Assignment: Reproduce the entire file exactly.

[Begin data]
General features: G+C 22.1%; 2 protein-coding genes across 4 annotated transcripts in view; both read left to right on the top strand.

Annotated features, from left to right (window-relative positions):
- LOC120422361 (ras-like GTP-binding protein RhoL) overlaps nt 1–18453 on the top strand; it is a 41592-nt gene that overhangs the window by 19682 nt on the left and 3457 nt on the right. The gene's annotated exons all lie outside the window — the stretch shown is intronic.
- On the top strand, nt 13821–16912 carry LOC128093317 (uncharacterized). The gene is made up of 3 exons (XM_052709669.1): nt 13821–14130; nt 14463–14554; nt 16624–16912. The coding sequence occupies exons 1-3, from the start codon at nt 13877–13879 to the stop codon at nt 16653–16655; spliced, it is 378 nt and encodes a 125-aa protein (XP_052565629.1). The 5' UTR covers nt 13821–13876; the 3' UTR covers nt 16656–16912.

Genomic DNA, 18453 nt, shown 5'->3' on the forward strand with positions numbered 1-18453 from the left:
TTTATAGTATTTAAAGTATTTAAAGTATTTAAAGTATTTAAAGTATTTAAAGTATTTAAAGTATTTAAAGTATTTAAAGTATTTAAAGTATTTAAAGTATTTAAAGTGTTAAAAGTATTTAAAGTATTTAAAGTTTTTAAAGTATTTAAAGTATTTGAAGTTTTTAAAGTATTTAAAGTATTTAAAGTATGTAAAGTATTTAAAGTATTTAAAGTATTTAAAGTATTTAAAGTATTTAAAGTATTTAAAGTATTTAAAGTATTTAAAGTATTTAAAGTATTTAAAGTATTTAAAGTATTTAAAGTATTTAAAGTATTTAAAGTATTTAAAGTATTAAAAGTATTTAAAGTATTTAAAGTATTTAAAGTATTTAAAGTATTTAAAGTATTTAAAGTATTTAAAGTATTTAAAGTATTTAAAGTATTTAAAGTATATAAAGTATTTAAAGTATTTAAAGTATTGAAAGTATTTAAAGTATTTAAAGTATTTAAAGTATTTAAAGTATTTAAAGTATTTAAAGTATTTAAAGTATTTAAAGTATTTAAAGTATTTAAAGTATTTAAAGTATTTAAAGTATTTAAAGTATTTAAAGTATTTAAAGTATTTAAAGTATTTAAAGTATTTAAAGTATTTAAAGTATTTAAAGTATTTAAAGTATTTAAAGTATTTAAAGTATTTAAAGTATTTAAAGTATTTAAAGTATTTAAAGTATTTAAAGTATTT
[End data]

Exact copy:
General features: G+C 22.1%; 2 protein-coding genes across 4 annotated transcripts in view; both read left to right on the top strand.

Annotated features, from left to right (window-relative positions):
- LOC120422361 (ras-like GTP-binding protein RhoL) overlaps nt 1–18453 on the top strand; it is a 41592-nt gene that overhangs the window by 19682 nt on the left and 3457 nt on the right. The gene's annotated exons all lie outside the window — the stretch shown is intronic.
- On the top strand, nt 13821–16912 carry LOC128093317 (uncharacterized). The gene is made up of 3 exons (XM_052709669.1): nt 13821–14130; nt 14463–14554; nt 16624–16912. The coding sequence occupies exons 1-3, from the start codon at nt 13877–13879 to the stop codon at nt 16653–16655; spliced, it is 378 nt and encodes a 125-aa protein (XP_052565629.1). The 5' UTR covers nt 13821–13876; the 3' UTR covers nt 16656–16912.

Genomic DNA, 18453 nt, shown 5'->3' on the forward strand with positions numbered 1-18453 from the left:
TTTATAGTATTTAAAGTATTTAAAGTATTTAAAGTATTTAAAGTATTTAAAGTATTTAAAGTATTTAAAGTATTTAAAGTATTTAAAGTATTTAAAGTATTTAAAGTGTTAAAAGTATTTAAAGTATTTAAAGTTTTTAAAGTATTTAAAGTATTTGAAGTTTTTAAAGTATTTAAAGTATTTAAAGTATGTAAAGTATTTAAAGTATTTAAAGTATTTAAAGTATTTAAAGTATTTAAAGTATTTAAAGTATTTAAAGTATTTAAAGTATTTAAAGTATTTAAAGTATTTAAAGTATTTAAAGTATTTAAAGTATTTAAAGTATTTAAAGTATTAAAAGTATTTAAAGTATTTAAAGTATTTAAAGTATTTAAAGTATTTAAAGTATTTAAAGTATTTAAAGTATTTAAAGTATTTAAAGTATTTAAAGTATATAAAGTATTTAAAGTATTTAAAGTATTGAAAGTATTTAAAGTATTTAAAGTATTTAAAGTATTTAAAGTATTTAAAGTATTTAAAGTATTTAAAGTATTTAAAGTATTTAAAGTATTTAAAGTATTTAAAGTATTTAAAGTATTTAAAGTATTTAAAGTATTTAAAGTATTTAAAGTATTTAAAGTATTTAAAGTATTTAAAGTATTTAAAGTATTTAAAGTATTTAAAGTATTTAAAGTATTTAAAGTATTTAAAGTATTTAAAGTATTTAAAGTATTTAAAGTATTT